it is like those who say that a large proportion of patients who consult a and e are wasting the time of the service but if they have concerns and no other service to go to what are the supposed to do? it is the fault of the system and not of the patients who are made to feel that they are wasting time. this also prevents many who should see a doctor from not doing so or when they should have done sooner for fear of being labelled. it also results in serious cases being sent home without adequate examination or treatment - a colleague of mine died on our ward shortly after her admission having been sent home from a and e less than 24 hours earlier (and there are other similar cases reported in the media), leaving behind a new baby and a toddler and a heartbroken family and speechless colleagues.

    if in doubt it is better to consult a doctor too often than too little, and most good doctors and nurses will uphold this. something quite minor may be extremely serious and life-threatening and vice versa but it is always better to be safe than sorry and patients are not always in a position to make this judgement without professional advice, support and investigation.

    Unsuitable or offensive? Report this comment

  • No wonder! Pt's are greated with often a rude receptionist who dosn't understand thier needs as clients.

    In personal experience I will NOT visit my GP as I am sick, tired and fed up with being told I must be triaged by a un-trained individual who has no more experience than a first aid certificate!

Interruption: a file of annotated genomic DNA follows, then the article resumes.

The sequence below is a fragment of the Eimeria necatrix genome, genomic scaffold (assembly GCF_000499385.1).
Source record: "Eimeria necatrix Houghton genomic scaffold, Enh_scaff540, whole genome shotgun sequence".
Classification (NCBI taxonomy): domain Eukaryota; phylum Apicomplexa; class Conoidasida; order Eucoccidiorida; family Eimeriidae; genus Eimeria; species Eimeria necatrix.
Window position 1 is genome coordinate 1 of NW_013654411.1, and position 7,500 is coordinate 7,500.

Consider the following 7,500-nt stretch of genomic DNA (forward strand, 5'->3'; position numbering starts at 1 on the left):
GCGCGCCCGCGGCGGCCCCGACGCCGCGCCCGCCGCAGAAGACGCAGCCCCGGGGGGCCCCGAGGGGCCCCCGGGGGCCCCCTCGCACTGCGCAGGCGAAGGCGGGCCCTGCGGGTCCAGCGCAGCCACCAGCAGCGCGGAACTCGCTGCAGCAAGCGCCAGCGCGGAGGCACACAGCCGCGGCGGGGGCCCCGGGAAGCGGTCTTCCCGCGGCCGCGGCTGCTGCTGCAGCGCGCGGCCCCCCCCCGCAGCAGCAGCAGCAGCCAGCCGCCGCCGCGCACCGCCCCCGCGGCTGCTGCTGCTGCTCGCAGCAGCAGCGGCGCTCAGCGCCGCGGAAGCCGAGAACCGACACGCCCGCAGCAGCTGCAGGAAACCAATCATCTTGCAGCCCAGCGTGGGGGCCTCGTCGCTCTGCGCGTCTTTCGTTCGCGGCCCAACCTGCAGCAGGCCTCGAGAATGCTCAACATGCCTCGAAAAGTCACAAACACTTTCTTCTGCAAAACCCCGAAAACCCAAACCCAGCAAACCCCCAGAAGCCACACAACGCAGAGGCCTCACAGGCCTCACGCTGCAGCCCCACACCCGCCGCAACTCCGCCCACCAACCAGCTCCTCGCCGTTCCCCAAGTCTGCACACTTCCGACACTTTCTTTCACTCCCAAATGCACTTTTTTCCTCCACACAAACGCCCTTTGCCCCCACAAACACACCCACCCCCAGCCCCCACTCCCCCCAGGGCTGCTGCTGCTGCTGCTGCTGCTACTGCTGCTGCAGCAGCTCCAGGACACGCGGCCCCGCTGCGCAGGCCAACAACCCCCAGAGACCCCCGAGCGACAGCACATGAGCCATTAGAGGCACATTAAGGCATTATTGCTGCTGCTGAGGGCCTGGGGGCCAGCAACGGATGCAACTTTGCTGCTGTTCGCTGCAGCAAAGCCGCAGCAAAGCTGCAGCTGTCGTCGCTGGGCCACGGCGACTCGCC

GP practices who offer extended clinic hours open up thier accessability for its users, those who dont and put unessesary policies and procedures in place prevent thier users from accessing them!

    It should be made compulsary that a number of appointments (more than presently) are made available for patients to make in advance and receptionists STOP doing clinical related duties!

    Unsuitable or offensive? Report this comment

  • I had two great GPs whom I was registered with since I was 16 years old never had a problem with appointment etc. However in my 40s they retired GPs and receptionist changed. Now it is almost impossible to get an appointment to see my GP it seems if I was not working and spent all day at home then possibly I could sit on the phone hoping someone answers then when someone answers be told phone back at 1400hrs as that is when appointments will be open. No wonder people present to A+E departments.

    Unsuitable or offensive? Report this comment

Have your say

You must sign in to make a comment

Please remember that the submission of any material is governed by our Terms and Conditions and by submitting material you confirm your agreement to these Terms and Conditions. Links may be included in your comments but HTML is not permitted.